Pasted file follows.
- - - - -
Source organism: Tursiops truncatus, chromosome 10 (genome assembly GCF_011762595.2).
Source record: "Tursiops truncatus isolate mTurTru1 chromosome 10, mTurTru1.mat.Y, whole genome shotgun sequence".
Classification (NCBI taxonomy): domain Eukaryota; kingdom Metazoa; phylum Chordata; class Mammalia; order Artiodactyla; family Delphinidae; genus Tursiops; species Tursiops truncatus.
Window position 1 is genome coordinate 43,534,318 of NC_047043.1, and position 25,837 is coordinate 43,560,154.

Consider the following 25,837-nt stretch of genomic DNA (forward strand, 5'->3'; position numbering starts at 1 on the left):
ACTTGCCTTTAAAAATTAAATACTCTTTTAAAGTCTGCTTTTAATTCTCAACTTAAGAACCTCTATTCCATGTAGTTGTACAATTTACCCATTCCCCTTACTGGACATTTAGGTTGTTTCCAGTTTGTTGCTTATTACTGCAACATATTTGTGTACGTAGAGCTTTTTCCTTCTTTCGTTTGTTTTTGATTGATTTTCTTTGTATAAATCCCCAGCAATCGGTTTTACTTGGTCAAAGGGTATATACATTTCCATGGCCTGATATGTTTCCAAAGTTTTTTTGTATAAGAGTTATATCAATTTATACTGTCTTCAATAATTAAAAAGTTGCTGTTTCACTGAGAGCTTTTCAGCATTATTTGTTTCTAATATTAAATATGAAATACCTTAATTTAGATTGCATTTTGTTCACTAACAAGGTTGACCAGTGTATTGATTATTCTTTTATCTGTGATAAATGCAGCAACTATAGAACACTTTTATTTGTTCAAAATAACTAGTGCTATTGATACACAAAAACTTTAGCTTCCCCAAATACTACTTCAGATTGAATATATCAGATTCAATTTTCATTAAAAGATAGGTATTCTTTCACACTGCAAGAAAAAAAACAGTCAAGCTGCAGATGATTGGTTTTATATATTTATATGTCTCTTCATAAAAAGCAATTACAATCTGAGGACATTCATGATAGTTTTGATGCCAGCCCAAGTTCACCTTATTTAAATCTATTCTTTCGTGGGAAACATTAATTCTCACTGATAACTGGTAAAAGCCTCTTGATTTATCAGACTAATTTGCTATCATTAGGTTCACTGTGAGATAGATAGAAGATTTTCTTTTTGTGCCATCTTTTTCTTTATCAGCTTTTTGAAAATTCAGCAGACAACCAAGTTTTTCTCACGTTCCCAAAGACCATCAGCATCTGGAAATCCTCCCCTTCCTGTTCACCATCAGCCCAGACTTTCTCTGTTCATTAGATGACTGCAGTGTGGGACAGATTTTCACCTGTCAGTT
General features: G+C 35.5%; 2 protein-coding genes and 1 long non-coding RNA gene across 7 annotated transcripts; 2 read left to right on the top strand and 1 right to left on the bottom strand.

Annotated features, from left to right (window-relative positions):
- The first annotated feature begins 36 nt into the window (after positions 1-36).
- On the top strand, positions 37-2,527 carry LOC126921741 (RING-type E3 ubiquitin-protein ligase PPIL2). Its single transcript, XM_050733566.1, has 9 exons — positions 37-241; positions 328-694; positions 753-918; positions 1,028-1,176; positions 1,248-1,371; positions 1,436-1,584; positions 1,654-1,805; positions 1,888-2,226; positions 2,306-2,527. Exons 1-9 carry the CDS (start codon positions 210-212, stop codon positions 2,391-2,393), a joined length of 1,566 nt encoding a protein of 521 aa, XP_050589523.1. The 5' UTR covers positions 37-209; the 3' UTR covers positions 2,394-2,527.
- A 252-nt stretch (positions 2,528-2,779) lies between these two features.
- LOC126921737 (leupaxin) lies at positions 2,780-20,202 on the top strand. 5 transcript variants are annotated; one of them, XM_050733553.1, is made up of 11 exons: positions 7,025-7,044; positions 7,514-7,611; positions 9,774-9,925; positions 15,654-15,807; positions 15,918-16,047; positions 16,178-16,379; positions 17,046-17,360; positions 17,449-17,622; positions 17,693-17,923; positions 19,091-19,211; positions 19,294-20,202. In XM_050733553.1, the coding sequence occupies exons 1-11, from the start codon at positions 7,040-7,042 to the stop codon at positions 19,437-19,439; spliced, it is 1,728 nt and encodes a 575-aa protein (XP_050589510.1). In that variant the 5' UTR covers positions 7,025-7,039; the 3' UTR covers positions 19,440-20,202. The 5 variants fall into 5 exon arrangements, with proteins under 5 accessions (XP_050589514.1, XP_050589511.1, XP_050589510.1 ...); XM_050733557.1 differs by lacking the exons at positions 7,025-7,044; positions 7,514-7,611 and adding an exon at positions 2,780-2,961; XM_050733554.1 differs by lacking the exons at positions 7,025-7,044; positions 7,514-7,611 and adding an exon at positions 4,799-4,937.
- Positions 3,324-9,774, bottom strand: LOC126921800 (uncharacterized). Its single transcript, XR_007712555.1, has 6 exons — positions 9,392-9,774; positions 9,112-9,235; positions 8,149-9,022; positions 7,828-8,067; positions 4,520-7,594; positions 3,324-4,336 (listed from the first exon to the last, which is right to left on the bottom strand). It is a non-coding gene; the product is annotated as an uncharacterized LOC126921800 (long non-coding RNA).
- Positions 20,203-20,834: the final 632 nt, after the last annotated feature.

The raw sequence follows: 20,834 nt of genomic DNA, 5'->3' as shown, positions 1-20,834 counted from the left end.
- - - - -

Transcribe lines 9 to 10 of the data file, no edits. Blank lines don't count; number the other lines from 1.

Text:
- The first annotated feature begins 36 nt into the window (after positions 1-36).
- On the top strand, positions 37-2,527 carry LOC126921741 (RING-type E3 ubiquitin-protein ligase PPIL2). Its single transcript, XM_050733566.1, has 9 exons — positions 37-241; positions 328-694; positions 753-918; positions 1,028-1,176; positions 1,248-1,371; positions 1,436-1,584; positions 1,654-1,805; positions 1,888-2,226; positions 2,306-2,527. Exons 1-9 carry the CDS (start codon positions 210-212, stop codon positions 2,391-2,393), a joined length of 1,566 nt encoding a protein of 521 aa, XP_050589523.1. The 5' UTR covers positions 37-209; the 3' UTR covers positions 2,394-2,527.